‘From hell to jail’: Rojava refugees / By KAMAL CHOMANI
By Kamal Chomani: Kurdistan Tribune – 19-12-2013 – A bitterly cold winter menaces some 235,000 Rojava Kurds (Syrian refugees) who sought safety and security in the Kurdistan Region (KR) as violence tore Syria apart. Over 12,000 of them, living in the Kawrgosk Refugee Camp, next door to the Kalak oil refinery, are gradually acclimatising to life under tents and have already endured intolerable muddy conditions and sudden floods caused by torrential rainfalls.
Often up against freezing temperatures, the residents lack adequate fuel supplies to keep their tents warm using oil-heaters. However, despite this and their densely populated tents and the shortage of clean water, the majority of inhabitants remain in high spirits.
After spending several hours in the camp speaking with residents and listening to numerous stories, it became clear that the Kawrgosk camp inhabitants could be divided into two main groups: those who have travelled to the KR primarily for economic reasons and those who are victims of the hideous conflicts between the Kurdistan Democratic Party (KDP) and Party Krekaren Kurdistan’s (PKK) offshoot in the Western Kurdistan, the PYD.
The former have eluded the war-torn country hoping to find jobs in the Kurdistan Region, but have now found themselves locked up in a muddily depressive camp, with the exceptions of very few who have managed to obtain permits though with minimal chance of finding jobs. The latter, however, are stuck in the fenced-off camp with armed men at the gate and a military base set up on top of a hill overlooking the camp. As a resident put it to us: “We escaped from hell to a jail”.
While tens of thousands of migrant workers from around the world are living and working in the Kurdistan region, freely working as street-sweepers, shop assistants, construction workers and oil refinery labourers, one wonders why the Kurdistan Regional Regime (KRG) particularly restricts the fellow Rojava Kurds living in the camps from visiting the large cities, finding jobs, integrating with the locals and contributing to the booming market. This would help alleviate decades of segregation and isolation by an artificial border that was defined and imposed by Western imperialists.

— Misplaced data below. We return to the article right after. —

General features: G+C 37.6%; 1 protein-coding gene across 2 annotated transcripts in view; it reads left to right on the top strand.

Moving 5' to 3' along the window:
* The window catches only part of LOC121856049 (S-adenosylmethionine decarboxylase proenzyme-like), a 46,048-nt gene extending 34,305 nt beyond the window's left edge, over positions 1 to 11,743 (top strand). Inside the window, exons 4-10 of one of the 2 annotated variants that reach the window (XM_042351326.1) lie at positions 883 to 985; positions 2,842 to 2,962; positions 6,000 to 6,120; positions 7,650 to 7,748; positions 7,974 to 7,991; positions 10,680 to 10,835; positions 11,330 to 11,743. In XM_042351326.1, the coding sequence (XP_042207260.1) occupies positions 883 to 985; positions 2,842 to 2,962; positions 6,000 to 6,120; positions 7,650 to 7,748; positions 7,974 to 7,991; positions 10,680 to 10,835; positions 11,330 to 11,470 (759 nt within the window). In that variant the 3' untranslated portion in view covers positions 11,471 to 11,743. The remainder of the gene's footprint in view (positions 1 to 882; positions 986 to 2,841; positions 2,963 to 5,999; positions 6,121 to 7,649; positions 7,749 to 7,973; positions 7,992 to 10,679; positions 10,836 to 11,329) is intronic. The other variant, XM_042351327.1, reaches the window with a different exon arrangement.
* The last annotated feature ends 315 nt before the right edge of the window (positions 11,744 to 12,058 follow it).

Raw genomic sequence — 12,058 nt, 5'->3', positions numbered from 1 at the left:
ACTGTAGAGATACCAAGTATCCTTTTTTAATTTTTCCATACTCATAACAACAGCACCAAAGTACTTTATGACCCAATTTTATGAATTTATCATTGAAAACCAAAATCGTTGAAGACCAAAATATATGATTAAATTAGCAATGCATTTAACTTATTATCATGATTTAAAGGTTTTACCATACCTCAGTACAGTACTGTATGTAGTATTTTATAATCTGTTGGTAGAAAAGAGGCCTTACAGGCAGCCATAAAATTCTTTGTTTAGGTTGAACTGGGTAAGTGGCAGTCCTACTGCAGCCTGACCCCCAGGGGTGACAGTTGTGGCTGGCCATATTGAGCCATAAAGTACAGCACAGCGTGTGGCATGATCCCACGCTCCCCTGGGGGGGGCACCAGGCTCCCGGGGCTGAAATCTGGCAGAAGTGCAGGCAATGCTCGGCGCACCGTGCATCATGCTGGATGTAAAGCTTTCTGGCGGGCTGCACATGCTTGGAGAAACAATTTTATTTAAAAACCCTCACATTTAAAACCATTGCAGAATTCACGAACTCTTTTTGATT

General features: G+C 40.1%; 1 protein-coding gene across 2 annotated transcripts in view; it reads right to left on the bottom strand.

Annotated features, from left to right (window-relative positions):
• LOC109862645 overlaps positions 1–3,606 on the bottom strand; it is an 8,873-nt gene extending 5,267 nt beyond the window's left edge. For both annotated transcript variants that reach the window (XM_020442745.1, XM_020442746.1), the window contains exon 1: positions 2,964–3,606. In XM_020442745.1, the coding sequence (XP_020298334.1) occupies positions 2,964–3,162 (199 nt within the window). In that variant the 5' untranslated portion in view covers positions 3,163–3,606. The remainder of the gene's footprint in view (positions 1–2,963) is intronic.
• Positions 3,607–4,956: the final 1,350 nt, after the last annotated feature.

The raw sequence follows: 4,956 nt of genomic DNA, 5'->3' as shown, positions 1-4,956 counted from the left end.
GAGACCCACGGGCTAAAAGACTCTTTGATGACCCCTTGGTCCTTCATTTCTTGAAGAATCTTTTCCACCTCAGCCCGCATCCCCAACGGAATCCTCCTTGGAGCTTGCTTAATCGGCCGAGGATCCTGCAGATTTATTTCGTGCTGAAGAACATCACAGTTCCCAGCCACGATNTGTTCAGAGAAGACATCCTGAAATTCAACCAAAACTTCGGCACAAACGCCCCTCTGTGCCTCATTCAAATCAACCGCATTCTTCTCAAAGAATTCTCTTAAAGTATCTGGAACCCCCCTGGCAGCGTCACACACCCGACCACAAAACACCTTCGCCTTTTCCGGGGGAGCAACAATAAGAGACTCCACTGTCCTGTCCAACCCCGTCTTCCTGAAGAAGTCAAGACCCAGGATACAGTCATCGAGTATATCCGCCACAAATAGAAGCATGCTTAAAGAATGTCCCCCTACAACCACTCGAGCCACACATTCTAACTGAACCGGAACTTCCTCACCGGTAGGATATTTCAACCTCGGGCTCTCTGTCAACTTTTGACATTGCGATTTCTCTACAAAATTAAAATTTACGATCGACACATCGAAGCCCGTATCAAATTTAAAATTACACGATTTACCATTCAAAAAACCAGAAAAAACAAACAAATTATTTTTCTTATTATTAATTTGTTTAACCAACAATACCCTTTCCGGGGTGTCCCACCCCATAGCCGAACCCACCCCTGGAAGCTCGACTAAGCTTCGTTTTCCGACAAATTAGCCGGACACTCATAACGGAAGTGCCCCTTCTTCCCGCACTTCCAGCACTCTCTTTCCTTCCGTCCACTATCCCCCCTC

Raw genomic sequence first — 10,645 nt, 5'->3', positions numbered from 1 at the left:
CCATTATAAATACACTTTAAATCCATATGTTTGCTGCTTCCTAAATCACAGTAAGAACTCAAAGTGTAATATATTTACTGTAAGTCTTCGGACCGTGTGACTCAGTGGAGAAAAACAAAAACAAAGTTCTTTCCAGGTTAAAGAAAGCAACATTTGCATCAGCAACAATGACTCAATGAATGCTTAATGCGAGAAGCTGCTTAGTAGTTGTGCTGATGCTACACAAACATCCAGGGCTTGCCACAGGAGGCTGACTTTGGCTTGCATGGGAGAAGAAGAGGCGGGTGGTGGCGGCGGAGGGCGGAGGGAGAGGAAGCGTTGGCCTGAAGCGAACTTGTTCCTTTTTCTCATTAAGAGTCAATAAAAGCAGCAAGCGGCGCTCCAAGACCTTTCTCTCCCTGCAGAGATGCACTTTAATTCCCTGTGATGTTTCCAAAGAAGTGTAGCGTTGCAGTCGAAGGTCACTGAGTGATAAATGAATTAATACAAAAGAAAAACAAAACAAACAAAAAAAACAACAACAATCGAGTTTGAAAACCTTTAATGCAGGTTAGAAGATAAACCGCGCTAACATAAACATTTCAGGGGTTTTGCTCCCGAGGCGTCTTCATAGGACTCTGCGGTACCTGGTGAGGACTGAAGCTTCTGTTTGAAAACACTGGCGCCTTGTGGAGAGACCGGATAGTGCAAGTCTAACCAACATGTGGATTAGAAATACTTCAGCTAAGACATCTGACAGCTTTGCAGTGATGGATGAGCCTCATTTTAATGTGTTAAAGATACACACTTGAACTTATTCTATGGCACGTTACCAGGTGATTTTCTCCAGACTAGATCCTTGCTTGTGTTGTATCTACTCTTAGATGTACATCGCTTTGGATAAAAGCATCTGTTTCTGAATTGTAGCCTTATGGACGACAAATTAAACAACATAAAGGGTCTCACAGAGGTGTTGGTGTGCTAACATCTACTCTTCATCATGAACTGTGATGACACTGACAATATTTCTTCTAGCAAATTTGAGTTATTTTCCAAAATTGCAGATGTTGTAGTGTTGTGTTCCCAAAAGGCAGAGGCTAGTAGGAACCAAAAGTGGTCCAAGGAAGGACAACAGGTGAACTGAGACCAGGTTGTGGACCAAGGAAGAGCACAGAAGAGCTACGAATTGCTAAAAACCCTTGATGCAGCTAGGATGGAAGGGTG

“We need many things, but above all, we need to be able to move freely in and out of the camp and into the densely populated cities where we can find jobs and support ourselves. It is impossible to maintain life in this condition, waiting for hand-outs”, a camp resident said.
Another resident spoke with us on the condition of anonymity: “If there were no conflicts between the parties (KDP and PYD), things would have been much better. Now we do not know what is going to happen for our future. We have left Syria for economic reasons, but now our lives have not improved, whereas we could have stayed and received aid from the KRG there. Furthermore, our youths might have been able to join Kurdish forces there to defend our land.”
The closure of the border by the KRG is thought to be partly a result of the conflict between the PYD and KDP. Had these parties worked together at the time, the KDP could have instead provided assistance and not interfered in the PYD-dominated territory, and the Kurds would have stayed in Rojava. Barzani has contributed a great deal to the division that currently exists among Rojava Kurds.
Walking through the main gate of the camp, we were accompanied by a group of twenty young men coming off a bus with a ministry of Peshmerga number plate, wearing Peshmerga uniform with ‘Zeravani’ insignias on their chests. It seemed that they were refugees at the camp who had been recruited by the KRG’s ministry of Peshmerga. In an interview, Ali told us: “Many of us are skilled workers. If there was a mechanism in place for us to obtain permits and find appropriate jobs, we could contribute a great deal to the local communities and also support ourselves. We don’t need to be an encumbrance to the international organisations and local authority”.
The PYD-KDP rivalry is intensely felt in the camp. Photos of Mullah Mustafa Barzani, Masoud Barzani and the KDP are displayed in the barber-shops and grocery and fast-food shops that have been set up in tents.